Forty theologians, imams, and experts met May 25 in Paris as the Muslim Theological Council of France (CTMF). Their objective is to “help French Muslims fully adhere to their French citizenship and to their religion, mainly through promoting a middle ground, in religious practice and with respect to others.” Among the nine members—including one woman—on the executive board, made public on May 29, several other members of the Union of Islamic Organizations of France (UOIF), close to the Muslim Brotherhood were present.
However there are many members who are not part of the UOIF, such as Larbi Kechat, the rector of the Addawa mosque in Paris, or the imam of Ivry-sur-Seine, Mohamed Bajrafil. “I’m not a part of any group…This council is independent. It is close to no one. Other councils will hopefully see the day,” said Bajrafil. Tareq Oubrou, imam of the Grand Mosque of Bordeaux, is also part of the administrative council of the new organization.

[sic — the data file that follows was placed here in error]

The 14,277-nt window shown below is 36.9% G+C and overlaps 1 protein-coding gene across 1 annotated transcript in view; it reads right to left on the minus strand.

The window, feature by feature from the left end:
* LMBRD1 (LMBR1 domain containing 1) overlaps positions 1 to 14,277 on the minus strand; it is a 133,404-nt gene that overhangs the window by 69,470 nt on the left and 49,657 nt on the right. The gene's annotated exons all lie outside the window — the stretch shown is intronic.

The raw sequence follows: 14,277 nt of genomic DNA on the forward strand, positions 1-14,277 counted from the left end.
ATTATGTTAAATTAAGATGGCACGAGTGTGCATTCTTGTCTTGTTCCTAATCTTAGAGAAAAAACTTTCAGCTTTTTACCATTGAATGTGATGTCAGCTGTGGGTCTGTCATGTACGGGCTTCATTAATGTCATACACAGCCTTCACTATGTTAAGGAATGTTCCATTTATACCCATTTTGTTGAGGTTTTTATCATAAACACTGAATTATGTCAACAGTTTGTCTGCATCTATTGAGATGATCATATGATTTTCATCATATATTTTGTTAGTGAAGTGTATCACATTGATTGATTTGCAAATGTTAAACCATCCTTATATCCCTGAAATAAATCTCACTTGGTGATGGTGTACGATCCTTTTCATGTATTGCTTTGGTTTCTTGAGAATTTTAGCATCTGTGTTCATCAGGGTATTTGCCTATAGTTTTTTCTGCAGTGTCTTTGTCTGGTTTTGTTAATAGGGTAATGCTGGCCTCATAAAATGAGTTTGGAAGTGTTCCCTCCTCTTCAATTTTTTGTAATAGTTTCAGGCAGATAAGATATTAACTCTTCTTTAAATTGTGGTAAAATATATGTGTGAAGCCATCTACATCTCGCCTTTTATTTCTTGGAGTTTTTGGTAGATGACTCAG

The founders stress that the CTMF’s goal “is not to represent France’s Muslims,” and does not intend to “reprimand anyone.” The previous statement alludes to the French Council of the Muslim Faith’s president, whose institution is largely ignored by Muslims themselves.
The founders of the CTMF call on Muslims to “work with the council,” which has proposed trainings, intellectual works and fatwas. While waiting, they “urge young Muslims to follow the middle ground” and “to affirm with pride their loyalty to Islam and to serve their society.” They “invite the Muslim woman” to “fulfill her role [in society] just as a man.”